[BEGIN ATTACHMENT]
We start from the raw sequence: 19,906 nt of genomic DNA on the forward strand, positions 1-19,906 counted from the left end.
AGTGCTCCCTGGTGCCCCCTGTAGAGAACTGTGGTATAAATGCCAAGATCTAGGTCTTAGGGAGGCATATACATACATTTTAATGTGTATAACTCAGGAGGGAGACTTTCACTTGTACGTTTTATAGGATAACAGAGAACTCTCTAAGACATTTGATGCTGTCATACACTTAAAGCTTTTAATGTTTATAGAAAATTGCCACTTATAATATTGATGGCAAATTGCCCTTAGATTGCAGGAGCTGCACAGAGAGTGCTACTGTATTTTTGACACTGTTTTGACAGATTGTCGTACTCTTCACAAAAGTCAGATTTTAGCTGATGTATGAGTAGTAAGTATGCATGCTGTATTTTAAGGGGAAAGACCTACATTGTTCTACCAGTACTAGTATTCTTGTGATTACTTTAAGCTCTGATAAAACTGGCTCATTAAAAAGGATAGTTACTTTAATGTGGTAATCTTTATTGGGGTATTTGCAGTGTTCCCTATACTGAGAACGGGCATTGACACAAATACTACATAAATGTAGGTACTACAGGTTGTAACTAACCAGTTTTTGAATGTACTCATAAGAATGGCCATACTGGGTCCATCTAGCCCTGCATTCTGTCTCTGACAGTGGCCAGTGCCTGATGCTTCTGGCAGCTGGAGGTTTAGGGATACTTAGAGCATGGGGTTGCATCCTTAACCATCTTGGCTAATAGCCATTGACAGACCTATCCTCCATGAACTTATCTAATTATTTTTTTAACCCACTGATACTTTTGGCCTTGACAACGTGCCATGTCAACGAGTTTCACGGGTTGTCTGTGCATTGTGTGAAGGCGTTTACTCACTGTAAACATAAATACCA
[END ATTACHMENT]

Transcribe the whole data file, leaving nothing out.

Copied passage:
We start from the raw sequence: 19,906 nt of genomic DNA on the forward strand, positions 1-19,906 counted from the left end.
AGTGCTCCCTGGTGCCCCCTGTAGAGAACTGTGGTATAAATGCCAAGATCTAGGTCTTAGGGAGGCATATACATACATTTTAATGTGTATAACTCAGGAGGGAGACTTTCACTTGTACGTTTTATAGGATAACAGAGAACTCTCTAAGACATTTGATGCTGTCATACACTTAAAGCTTTTAATGTTTATAGAAAATTGCCACTTATAATATTGATGGCAAATTGCCCTTAGATTGCAGGAGCTGCACAGAGAGTGCTACTGTATTTTTGACACTGTTTTGACAGATTGTCGTACTCTTCACAAAAGTCAGATTTTAGCTGATGTATGAGTAGTAAGTATGCATGCTGTATTTTAAGGGGAAAGACCTACATTGTTCTACCAGTACTAGTATTCTTGTGATTACTTTAAGCTCTGATAAAACTGGCTCATTAAAAAGGATAGTTACTTTAATGTGGTAATCTTTATTGGGGTATTTGCAGTGTTCCCTATACTGAGAACGGGCATTGACACAAATACTACATAAATGTAGGTACTACAGGTTGTAACTAACCAGTTTTTGAATGTACTCATAAGAATGGCCATACTGGGTCCATCTAGCCCTGCATTCTGTCTCTGACAGTGGCCAGTGCCTGATGCTTCTGGCAGCTGGAGGTTTAGGGATACTTAGAGCATGGGGTTGCATCCTTAACCATCTTGGCTAATAGCCATTGACAGACCTATCCTCCATGAACTTATCTAATTATTTTTTTAACCCACTGATACTTTTGGCCTTGACAACGTGCCATGTCAACGAGTTTCACGGGTTGTCTGTGCATTGTGTGAAGGCGTTTACTCACTGTAAACATAAATACCA